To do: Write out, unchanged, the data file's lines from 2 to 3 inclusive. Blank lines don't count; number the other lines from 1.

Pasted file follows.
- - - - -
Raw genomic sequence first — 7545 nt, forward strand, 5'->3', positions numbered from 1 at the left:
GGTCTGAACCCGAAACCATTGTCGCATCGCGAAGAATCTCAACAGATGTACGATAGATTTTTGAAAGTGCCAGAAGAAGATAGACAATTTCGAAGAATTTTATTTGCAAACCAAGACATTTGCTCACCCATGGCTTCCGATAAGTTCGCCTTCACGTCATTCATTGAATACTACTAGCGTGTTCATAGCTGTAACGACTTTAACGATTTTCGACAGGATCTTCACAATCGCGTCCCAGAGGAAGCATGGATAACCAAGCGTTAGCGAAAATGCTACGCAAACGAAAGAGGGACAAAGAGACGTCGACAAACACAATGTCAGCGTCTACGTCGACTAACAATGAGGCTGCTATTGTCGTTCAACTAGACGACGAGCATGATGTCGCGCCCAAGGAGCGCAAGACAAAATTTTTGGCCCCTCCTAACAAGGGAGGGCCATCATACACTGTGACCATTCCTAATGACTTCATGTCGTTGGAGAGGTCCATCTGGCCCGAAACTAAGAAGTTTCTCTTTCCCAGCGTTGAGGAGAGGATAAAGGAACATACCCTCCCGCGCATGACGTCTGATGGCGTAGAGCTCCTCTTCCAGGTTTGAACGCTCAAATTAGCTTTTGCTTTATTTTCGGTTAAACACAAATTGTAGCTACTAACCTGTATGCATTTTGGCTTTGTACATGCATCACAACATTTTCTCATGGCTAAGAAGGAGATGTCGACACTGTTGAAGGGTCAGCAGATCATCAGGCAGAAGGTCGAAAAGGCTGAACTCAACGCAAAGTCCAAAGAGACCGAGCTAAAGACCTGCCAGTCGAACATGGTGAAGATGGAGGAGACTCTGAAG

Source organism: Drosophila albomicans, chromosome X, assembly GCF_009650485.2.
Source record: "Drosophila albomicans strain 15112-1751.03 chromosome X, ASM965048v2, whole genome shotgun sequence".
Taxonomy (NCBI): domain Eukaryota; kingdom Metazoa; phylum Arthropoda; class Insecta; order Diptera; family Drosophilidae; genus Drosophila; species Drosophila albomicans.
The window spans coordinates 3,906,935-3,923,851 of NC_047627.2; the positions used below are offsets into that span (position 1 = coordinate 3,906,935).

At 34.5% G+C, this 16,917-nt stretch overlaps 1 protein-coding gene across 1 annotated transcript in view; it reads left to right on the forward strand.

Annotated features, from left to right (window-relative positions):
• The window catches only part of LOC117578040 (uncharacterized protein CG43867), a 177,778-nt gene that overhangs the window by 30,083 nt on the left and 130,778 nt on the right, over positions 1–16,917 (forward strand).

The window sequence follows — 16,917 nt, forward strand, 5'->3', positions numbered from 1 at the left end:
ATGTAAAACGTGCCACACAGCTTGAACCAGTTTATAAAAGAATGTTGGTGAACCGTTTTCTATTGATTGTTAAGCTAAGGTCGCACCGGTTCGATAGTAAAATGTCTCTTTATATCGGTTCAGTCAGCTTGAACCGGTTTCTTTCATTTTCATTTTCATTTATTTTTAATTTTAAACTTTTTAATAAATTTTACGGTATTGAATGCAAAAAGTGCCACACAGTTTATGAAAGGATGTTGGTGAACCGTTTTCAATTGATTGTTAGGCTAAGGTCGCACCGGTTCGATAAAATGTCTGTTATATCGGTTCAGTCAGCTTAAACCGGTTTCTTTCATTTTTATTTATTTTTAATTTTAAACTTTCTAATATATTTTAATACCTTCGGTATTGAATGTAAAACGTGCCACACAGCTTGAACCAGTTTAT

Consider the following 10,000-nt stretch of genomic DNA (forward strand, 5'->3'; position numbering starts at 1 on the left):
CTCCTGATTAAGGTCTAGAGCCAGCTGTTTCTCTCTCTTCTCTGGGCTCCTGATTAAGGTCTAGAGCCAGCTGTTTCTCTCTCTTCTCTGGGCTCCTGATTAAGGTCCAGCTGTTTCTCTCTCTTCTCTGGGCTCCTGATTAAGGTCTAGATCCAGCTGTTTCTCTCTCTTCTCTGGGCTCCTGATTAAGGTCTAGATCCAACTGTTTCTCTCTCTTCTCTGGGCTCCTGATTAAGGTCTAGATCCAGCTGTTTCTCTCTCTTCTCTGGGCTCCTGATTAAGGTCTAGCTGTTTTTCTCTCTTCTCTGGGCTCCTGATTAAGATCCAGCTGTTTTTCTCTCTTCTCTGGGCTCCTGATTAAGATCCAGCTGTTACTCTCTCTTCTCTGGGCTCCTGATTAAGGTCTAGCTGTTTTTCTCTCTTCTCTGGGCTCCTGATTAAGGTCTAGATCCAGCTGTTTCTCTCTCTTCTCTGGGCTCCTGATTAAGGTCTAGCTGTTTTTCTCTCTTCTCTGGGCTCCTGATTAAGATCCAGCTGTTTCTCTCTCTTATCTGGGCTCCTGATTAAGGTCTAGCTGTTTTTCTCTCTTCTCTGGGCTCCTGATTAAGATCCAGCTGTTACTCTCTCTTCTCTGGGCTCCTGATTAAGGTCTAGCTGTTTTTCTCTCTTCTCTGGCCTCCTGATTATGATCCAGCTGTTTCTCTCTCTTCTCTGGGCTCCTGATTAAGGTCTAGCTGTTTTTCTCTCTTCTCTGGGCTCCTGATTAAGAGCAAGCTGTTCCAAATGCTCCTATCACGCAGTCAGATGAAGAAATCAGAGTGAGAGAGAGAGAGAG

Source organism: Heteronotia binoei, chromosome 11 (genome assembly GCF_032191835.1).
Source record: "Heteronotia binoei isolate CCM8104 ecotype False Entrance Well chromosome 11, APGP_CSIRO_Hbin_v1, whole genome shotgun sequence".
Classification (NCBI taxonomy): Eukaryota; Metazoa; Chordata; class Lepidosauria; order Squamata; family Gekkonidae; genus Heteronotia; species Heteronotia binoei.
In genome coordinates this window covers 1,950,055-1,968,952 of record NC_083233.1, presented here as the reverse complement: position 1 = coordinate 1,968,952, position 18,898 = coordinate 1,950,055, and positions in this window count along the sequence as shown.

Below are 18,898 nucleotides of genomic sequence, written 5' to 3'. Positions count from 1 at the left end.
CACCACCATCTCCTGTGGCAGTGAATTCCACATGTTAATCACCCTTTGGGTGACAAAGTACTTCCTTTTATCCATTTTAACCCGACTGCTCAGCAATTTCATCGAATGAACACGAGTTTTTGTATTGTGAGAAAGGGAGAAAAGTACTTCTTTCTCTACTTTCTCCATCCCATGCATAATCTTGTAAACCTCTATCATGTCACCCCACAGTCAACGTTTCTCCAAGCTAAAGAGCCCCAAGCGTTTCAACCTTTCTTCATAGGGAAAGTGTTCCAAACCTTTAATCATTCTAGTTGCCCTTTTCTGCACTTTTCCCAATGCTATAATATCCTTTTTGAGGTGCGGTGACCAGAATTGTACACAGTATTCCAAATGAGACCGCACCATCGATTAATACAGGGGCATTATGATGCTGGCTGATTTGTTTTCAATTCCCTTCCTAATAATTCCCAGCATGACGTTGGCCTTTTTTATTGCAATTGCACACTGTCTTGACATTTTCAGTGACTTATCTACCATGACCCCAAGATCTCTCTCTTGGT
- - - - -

GGTCTGAACCCGAAACCATTGTCGCATCGCGAAGAATCTCAACAGATGTACGATAGATTTTTGAAAGTGCCAGAAGAAGATAGACAATTTCGAAGAATTTTATTTGCAAACCAAGACATTTGCTCACCCATGGCTTCCGATAAGTTCGCCTTCACGTCATTCATTGAATACTACTAGCGTGTTCATAGCTGTAACGACTTTAACGATTTTCGACAGGATCTTCACAATCGCGTCCCAGAGGAAGCATGGATAACCAAGCGTTAGCGAAAATGCTACGCAAACGAAAGAGGGACAAAGAGACGTCGACAAACACAATGTCAGCGTCTACGTCGACTAACAATGAGGCTGCTATTGTCGTTCAACTAGACGACGAGCATGATGTCGCGCCCAAGGAGCGCAAGACAAAATTTTTGGCCCCTCCTAACAAGGGAGGGCCATCATACACTGTGACCATTCCTAATGACTTCATGTCGTTGGAGAGGTCCATCTGGCCCGAAACTAAGAAGTTTCTCTTTCCCAGCGTTGAGGAGAGGATAAAGGAACATACCCTCCCGCGCATGACGTCTGATGGCGTAGAGCTCCTCTTCCAGGTTTGAACGCTCAAATTAGCTTTTGCTTTATTTTCGGTTAAACACAAATTGTAGCTACTAACCTGTATGCATTTTGGCTTTGTACATGCATCACAACATTTTCTCATGGCTAAGAAGGAGATGTCGACACTGTTGAAGGGTCAGCAGATCATCAGGCAGAAGGTCGAAAAGGCTGAACTCAACGCAAAGTCCAAAGAGACCGAGCTAAAGACCTGCCAGTCGAACATGGTGAAGATGGAGGAGACTCTGAAG

Source organism: Drosophila albomicans, chromosome X, assembly GCF_009650485.2.